1. An opening description of a calm and harmonious universe

This motifeme is found in all of the tiger stories, as well as those about the deer and the leopard. An allomotif is present in the Crocodile tales which opens calmly, except for Kantjil`s thirst and hunger.

2. A threat of danger confronts Kantjil

In Kantjil`s confrontation with the tiger and the Crocodile this motifeme is obvious; an allomotif may be suggested for the cases in which Kantjil`s friends (deer and water-buffalo) are in danger.

3. Kantjil presents an alternative action, detouring the enemy

This motifeme may be seen in all the stories; an allomotif includes the alternative action proposed on behalf of his friends.

4. The enemy accepts the alternative action, because of his greedy motives

Tiger desires the feast, gong and girdle allegedly belonging to the Prophet Sulaiman; Crocodile desires a tender calf instead of a tough bull; the village head-man expects a reward from the leopard-thus all fit this motifeme. Only the story of Kantjil pretending to take a census of the Crocodiles does not neatly fit into this category, but they behaved obediently in order to comply with the command of Sulaiman. Thus their motivation may be interpreted as negative greed, or avoidance of punishment, and this might be an allomotif.

5. The consequences of following Kantjil`s alternatives are visited upon the enemy

The tiger eats some faeces, gets stung by hornets and crushed by a python; the crocodiles are tricked into making a bridge across the river, one loses his dinner by loosing Kantjil`s leg, and is finally crushed by a tree branch. The roof of the head-man`s house is burned, and the leopard remains hungry. The motifeme is consistent.

6. Harmony and calm return once again to Kantjil`s universe

Kantjil is content because the tiger will no longer bother him; he affirms his trust in his wits when the dying gasp of the crocodile threatens him; the deer and her daughter depart for a safer place in the forest after foiling the leopard`s hunger. In all cases the motifeme applies.

These six motifemes which emerge in a rudimentary structural analysis of the tales enable us to see their basic framework, and help us to account for the retention of both form and content through their wide dispersal in time and space. It is possible to claim that they have all of the excitement of a straight-forward mystery story, since an urgent and dangerous problem demanding a witty solution by the cool and courageous protagonist is posed. And they have the emotional satisfaction of a symphony, as they begin and end on the same note, and a variety of themes is repeated with minor variations in between.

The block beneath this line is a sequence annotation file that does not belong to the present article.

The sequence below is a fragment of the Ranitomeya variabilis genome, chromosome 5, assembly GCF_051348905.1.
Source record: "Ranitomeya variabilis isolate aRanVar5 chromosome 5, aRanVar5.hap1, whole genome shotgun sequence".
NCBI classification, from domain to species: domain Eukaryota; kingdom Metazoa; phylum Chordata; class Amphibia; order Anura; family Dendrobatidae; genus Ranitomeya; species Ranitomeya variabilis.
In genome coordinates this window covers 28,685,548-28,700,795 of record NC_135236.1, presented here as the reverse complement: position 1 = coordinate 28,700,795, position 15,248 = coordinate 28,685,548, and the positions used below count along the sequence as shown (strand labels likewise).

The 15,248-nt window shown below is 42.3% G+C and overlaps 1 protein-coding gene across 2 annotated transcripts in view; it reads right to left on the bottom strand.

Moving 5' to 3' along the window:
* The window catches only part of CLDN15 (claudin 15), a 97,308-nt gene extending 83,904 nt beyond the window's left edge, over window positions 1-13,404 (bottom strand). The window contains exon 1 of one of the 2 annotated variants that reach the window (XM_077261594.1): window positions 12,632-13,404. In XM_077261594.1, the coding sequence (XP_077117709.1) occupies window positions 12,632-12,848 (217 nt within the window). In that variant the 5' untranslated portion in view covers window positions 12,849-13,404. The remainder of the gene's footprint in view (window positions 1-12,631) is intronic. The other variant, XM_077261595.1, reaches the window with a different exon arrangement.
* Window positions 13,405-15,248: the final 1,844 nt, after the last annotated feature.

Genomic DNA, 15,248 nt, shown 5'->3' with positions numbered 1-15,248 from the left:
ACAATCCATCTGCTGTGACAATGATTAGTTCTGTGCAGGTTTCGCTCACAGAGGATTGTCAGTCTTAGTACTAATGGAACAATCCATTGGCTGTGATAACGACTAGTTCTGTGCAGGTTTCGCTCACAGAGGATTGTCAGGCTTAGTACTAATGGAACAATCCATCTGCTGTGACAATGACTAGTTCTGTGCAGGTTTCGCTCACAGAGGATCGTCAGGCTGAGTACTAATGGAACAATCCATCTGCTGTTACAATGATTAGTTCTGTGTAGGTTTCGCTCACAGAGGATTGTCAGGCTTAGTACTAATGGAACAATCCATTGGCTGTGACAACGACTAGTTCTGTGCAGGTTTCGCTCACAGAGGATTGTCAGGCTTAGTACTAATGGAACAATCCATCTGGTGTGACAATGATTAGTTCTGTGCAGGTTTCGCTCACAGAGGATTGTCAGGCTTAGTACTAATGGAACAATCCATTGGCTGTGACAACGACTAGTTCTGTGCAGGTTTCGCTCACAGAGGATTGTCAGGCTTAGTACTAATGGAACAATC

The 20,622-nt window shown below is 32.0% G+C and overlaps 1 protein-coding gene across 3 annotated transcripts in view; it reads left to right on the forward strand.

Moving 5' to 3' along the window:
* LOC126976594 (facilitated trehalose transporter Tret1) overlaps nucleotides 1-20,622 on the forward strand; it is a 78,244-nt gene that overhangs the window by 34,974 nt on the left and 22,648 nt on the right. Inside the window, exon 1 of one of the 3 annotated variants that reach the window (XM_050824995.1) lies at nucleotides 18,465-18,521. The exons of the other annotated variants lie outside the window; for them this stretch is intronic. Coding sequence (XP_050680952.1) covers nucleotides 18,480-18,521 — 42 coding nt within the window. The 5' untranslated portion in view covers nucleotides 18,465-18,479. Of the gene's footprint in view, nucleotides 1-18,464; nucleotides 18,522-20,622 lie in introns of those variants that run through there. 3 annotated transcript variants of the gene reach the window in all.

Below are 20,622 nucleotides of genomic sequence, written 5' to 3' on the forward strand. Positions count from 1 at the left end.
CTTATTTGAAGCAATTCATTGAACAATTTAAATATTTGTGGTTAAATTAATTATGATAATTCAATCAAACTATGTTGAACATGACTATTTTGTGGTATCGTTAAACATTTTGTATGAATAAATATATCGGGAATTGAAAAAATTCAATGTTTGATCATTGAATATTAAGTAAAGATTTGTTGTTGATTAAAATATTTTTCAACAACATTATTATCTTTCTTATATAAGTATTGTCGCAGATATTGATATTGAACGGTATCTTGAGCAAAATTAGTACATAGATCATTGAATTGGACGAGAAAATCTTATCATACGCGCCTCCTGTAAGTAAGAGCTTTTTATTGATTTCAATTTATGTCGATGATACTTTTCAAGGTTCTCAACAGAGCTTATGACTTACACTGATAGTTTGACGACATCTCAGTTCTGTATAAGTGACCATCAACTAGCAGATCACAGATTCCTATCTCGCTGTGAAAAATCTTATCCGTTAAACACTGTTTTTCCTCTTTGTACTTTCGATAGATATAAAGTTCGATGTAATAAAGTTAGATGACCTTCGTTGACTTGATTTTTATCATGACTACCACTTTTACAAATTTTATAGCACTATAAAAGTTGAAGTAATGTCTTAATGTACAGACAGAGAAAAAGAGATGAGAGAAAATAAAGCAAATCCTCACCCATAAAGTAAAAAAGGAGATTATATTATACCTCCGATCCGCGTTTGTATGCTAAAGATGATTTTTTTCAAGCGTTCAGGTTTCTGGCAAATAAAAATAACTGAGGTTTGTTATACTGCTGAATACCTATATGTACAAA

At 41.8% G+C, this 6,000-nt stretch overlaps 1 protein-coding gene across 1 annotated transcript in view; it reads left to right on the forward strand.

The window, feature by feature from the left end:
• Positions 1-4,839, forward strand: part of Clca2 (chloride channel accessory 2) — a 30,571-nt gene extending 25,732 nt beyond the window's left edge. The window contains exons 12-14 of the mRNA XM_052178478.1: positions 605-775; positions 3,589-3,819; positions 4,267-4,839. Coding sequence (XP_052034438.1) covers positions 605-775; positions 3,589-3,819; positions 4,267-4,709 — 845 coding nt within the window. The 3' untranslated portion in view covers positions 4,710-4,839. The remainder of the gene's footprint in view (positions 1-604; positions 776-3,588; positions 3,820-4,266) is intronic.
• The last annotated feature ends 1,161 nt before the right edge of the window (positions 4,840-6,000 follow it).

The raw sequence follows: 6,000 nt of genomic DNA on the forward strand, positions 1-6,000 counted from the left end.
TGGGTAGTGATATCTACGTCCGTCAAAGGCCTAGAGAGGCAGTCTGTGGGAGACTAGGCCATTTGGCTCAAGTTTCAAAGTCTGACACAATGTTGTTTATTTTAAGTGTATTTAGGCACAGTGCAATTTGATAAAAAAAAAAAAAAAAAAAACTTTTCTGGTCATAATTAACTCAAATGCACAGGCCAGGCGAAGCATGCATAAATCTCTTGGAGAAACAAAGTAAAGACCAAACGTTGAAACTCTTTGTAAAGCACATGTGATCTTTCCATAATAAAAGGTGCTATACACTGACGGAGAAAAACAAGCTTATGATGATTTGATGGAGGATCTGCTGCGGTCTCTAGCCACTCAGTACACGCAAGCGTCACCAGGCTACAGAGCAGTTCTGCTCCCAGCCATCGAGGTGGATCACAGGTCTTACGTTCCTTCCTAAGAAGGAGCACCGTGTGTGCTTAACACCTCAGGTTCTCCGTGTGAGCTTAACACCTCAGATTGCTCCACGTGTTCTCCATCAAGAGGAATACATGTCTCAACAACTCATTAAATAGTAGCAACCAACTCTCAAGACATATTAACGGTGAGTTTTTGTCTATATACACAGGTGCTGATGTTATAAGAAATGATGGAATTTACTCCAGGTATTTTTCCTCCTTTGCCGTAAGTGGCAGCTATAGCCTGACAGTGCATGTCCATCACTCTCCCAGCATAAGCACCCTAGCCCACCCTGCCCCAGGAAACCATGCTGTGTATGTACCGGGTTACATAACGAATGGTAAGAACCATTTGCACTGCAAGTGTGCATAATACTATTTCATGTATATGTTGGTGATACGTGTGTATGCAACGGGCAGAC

The essential trait of Kantjil is that he out-thinks his opponents, and by appearing to submit to them, he leads them into a trap. He bears a striking resemblance to certain features of the Trickster in American Indian folklore.[xviii] The more negative dimensions of Kantjil, when he appears as a destroyer, blunderer, or fool are evident in the stories in which he is beaten in the race with a snail, and captured by a farmer with a sticky scarecrow. In these cases an allomotif for #5 must be offered, in which Kantjil is trapped or deceived and the structure reverts to motifeme #2 before the story reaches the pleasant outcome of motifeme #6.

If it is accurate, as Lévi-Strauss proposes,[xix] that the Trickster must function as an intermediary between opposites, and therefore occupies a position between polar terms (male/female, earth/sky, gods/men, water/solids) then the Mouse-deer is well suited to this task. We have already noted that it is neither a deer nor a pig, though it shares some genetic and physiological features with each of them; it is certainly not a mouse, although its size and colouring might cause it to be classified in the rodent family; it can live in both swampy and mountainous areas. In short, it is a strange creature, sui generic in South-east Asia, and a phenomenon which challenges any neat categorization. The enemies which Kantjil overcomes are both land and water beasts (tiger and crocodile), indicating that Kantjil is master of both realms; yet he loses a race to a snail, and is captured temporarily by a man, so he is not unambiguously superior to other creatures.